I watched a short webinar recently about finding your passions. It was done by this girl who is sort of a life coach and writes about that exact topic. I won't get into all the details, but one thing that stuck out to me was her definition and explanation of intrinsic versus extrinsic motivations. I think I already knew what they were, but never had them explained so concisely. Intrinsic motivation means you are motivated by the work itself, while extrinsic motivation is motivated by the outcome.
An example: If you love your work as an artist, you may not be so much as interested in the final product of the painting you just made, as much as you are in the process it took to get there. Each brush stroke has meaning. All the thoughts come together to create the mural. Yes, you are satisfied with the piece of art you show to people. But it holds more meaning to you because of the process it took to get there, and you enjoyed every minute of it.
In contrast, extrinsic motivations are incentives used to get to the end. You want to hurry and get it over with so you can move on to something different/better. More money is the obvious one. If you made a higher salary, do you think you will be happier? Extrinsic motivation thinks of the end. You want to sell as many products to make the most profit to make the company thrive to make the boss happy to get you a raise. Do you enjoy selling the product? Or are you trying to make a buck? Obviously, I am one-sided in my perspective, but I still participate in the incentives program.
Today's culture seems to be fueled by extrinsic motivation, except for the occasional guilt trip by a superior that you should enjoy your job, which in turn can cause another extrinsic motivation to act happy to get your boss off your back. Working on commission is supposed to encourage the employee to sell more because the employee should be motivated to make more money.
Sports are another example. Every football team wants to win the Superbowl. But how many athletes love to practice? I believe it is those who embrace every aspect of the game, including the practice, the sweat, the team camaraderie that are intrinsically motivated. When I swam in college, it wasn't until my senior year that I became intrinsically motivated. I actually loved going to practice. I enjoyed the way my body sliced through the water after working my body into shape. The pain was worth it because I felt better, stronger, afterwards. Of course I was motivated to win, but I think it was the intrinsic motivation that drove me to swim my personal best at the end of the season.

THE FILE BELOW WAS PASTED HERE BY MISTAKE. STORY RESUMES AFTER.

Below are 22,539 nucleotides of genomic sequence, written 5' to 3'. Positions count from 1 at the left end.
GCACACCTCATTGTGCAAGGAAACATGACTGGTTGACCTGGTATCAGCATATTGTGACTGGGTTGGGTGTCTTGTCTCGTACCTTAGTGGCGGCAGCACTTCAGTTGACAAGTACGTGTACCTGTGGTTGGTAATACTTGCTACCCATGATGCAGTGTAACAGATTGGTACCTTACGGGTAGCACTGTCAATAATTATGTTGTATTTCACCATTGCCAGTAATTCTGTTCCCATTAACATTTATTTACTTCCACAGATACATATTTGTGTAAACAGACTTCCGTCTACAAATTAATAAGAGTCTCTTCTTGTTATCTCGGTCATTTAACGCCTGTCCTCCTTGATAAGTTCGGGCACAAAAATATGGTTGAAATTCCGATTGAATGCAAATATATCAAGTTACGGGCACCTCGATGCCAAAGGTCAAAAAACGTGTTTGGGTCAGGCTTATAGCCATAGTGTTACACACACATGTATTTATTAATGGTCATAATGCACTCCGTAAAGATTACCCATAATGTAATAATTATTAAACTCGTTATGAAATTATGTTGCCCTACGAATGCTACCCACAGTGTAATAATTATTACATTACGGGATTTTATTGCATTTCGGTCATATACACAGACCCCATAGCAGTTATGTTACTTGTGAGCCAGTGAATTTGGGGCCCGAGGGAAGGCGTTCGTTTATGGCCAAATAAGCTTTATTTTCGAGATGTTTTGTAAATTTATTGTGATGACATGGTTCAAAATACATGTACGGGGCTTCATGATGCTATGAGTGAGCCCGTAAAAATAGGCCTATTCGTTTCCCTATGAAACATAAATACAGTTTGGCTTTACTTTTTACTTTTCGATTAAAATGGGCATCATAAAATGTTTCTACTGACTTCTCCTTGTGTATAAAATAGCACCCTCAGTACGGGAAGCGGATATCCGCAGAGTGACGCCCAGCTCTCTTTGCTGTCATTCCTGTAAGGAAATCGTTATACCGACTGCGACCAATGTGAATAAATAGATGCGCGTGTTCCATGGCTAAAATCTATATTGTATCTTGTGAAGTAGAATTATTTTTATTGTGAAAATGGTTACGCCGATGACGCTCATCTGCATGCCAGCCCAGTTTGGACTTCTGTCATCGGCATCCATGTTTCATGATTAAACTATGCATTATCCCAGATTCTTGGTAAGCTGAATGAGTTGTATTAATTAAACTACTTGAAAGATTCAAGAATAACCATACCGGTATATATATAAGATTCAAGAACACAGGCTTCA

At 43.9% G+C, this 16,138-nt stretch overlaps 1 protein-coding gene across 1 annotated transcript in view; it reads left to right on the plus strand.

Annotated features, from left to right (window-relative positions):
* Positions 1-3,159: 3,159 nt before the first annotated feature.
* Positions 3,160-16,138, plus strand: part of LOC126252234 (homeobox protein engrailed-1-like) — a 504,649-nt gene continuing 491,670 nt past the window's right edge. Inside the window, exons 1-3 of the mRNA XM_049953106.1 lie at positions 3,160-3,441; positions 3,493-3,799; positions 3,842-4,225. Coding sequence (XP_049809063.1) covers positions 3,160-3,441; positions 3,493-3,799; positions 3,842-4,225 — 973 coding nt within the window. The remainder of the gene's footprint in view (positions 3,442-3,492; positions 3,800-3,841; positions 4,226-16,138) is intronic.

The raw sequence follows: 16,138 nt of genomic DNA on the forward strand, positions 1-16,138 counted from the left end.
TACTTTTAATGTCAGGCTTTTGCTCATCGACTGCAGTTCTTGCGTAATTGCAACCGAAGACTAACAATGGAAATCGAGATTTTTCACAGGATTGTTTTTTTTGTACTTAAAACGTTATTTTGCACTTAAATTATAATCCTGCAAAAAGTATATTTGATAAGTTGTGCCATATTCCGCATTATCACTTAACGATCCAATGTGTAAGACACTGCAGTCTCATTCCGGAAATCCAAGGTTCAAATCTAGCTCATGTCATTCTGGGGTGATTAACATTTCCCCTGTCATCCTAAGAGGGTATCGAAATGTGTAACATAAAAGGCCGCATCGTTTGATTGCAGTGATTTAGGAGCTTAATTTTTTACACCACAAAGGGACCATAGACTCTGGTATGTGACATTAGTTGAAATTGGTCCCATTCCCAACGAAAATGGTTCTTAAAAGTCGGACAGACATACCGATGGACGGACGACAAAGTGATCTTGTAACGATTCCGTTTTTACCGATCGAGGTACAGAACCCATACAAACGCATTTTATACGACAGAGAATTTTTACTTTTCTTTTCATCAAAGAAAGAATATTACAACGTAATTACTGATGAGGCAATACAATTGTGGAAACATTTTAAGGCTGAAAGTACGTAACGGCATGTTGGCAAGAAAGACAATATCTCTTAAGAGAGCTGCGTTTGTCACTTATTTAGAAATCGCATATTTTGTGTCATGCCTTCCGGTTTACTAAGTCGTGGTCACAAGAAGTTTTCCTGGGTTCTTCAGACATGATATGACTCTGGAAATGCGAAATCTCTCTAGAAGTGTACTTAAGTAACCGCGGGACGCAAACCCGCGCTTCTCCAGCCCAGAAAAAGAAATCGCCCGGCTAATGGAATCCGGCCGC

I have been able to enjoy intrinsic motivation in my climbing as well. Many people know I climb, but I think few people (other than those who climb) understand why. From an outside perspective, I am not gaining anything. There is no prize at the end. For 95% of the people who climb, it is not an occupation. There's no money or fame involved. Ah, but these are extrinsic. Climbing is largely an intrinsic sport, something foreign to our society. Yes, some people climb to be the best, or at least better than "him" or "her". But I think the large majority does it because it is fun. The feeling of using your body, working through problematic sequences, soaking in the sunshine, being encouraged by your peers, groaning together when you fall. When the competition is removed, intrinsic motivation remains. And I love it. Why? Because of the process. I may climb 5.9 or 5.14d, but the process is the same nonetheless. We are meant to enjoy the process of getting to the top.
Monday, September 19, 2011
Fall is here, or so it seems. Two days ago we had the air conditioning running for most of the day, but today Rebs had had a sweatshirt on for about half the day. Seasons in Korea are like that. And the funny thing to me is that the Koreans know exactly when it is. I remember having a conversation with our climbing gym owner a few years ago. We were making plans to go climbing a week or so later. He checked his calendar and then shook his head, saying, "No. Monsoon season." We asked him when it started and he told us in about a week. Sure enough, a week later it was pouring down buckets. Then we had about 2 weeks of normal conditions, though a bit humid. And then typhoon season came for 2 more weeks. Apparently the weather here is just as predictable as the driving-- meaning that initially it seems like total chaos. But after you've been driving in the country, you know exactly what's going to happen without the warning of a turn signal (an Asian sign of weakness).
Rebs is elated. She was just wishing Fall to be here, and now it is. We have the next month lined up with climbing, camping, seeing old friends who are leaving the country. It is definitely the time to be outside. I was reminded recently that we ought to seek peace and joy in our lives. This weather makes it easy to do just that.
It also happens to be apple and eggplant season right now. We eat our vegetables seasonally over here, picking them up cheap and fresh at the daily farmer's market in downtown Gyeongsan. You can get 3-5 eggplants for about $1, and i got about 15 apples for $3. It's great incentive for creativity and experimentation with new recipes. Rebs recently mastered her first attempt at baba ghanoush (aka eggplant hummus), while I currently have a crock pot of what will hopefully turn out to be some delicious apple butter. i make a point to save many of our glass bottles for this sort of occasion.
A big thing going on back home is that my brother-in-law, Cass Harris, is trying to record and produce his first album via Kickstarter. I love this guy a lot and think he is a very talented musician and has something special to share with the world. His songs are soulful, not your run-of-the-mill anything. I highly recommend going and checking out what he's doing.